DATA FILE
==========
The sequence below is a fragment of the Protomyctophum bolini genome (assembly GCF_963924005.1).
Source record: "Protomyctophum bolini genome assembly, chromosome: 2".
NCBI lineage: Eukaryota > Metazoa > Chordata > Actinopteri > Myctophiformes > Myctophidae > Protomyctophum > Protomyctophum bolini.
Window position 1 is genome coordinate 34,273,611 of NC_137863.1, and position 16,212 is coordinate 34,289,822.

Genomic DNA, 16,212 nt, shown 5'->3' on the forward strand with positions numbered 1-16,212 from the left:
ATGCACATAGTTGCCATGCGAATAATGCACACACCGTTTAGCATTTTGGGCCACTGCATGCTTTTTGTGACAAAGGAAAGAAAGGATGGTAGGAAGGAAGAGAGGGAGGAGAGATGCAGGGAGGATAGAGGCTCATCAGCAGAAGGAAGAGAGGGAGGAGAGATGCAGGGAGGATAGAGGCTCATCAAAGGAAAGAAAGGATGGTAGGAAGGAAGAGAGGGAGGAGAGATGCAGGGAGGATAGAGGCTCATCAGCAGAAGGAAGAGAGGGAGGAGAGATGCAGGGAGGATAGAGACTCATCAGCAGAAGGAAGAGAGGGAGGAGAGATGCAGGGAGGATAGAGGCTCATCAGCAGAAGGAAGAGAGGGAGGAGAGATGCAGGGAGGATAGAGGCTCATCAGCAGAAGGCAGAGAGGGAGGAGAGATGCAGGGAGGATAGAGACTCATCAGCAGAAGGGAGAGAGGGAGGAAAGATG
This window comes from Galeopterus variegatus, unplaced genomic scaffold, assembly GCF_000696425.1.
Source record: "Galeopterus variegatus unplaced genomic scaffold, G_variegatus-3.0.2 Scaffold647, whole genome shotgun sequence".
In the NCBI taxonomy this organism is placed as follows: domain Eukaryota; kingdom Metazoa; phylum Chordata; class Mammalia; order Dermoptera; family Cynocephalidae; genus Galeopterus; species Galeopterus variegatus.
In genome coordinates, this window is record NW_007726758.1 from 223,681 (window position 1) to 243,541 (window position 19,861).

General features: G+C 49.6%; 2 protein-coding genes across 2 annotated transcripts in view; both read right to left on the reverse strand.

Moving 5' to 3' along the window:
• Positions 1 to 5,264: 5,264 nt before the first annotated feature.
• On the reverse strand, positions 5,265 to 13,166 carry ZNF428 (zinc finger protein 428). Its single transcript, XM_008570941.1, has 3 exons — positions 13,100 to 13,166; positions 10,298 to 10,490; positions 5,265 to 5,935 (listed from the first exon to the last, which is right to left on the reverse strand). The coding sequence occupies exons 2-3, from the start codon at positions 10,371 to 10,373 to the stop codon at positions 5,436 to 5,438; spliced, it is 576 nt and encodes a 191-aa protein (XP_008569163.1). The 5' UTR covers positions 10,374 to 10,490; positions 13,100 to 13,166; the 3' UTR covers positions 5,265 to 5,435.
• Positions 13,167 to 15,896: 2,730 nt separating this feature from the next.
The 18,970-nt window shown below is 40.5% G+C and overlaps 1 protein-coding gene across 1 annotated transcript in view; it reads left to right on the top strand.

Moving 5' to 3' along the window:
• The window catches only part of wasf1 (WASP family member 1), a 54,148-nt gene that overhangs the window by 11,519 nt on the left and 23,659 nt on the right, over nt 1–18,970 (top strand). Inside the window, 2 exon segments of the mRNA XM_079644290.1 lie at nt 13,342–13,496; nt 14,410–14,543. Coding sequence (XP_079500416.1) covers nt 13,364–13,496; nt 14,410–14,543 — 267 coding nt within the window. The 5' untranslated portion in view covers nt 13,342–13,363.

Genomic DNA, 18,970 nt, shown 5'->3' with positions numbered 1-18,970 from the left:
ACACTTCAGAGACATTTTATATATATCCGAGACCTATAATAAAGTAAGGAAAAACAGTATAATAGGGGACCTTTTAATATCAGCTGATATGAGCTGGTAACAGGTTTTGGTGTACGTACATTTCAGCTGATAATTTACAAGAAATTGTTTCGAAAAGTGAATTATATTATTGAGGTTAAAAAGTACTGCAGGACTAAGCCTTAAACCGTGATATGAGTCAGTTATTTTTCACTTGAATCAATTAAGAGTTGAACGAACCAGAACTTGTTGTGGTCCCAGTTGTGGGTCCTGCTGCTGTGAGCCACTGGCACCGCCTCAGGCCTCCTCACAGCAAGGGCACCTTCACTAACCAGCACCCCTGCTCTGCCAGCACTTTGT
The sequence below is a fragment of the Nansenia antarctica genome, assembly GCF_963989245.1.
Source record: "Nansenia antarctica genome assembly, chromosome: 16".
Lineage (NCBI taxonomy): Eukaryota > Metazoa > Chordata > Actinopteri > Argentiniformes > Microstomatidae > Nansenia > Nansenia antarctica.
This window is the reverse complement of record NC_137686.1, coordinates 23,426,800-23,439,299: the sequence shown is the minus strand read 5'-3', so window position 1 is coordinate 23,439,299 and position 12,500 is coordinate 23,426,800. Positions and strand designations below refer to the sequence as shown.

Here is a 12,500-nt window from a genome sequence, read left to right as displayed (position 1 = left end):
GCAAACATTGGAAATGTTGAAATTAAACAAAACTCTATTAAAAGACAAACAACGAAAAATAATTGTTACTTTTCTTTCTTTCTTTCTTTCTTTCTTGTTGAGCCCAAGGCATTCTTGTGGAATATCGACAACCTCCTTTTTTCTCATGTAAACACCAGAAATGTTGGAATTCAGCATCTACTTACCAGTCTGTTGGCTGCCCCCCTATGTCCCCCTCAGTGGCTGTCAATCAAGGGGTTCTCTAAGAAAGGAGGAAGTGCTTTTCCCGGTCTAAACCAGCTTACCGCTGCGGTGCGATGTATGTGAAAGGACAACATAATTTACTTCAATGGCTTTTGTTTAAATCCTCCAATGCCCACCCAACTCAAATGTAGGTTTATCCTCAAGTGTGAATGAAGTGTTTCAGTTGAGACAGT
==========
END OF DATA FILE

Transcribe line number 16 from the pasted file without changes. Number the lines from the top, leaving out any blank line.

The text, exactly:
The 18,970-nt window shown below is 40.5% G+C and overlaps 1 protein-coding gene across 1 annotated transcript in view; it reads left to right on the top strand.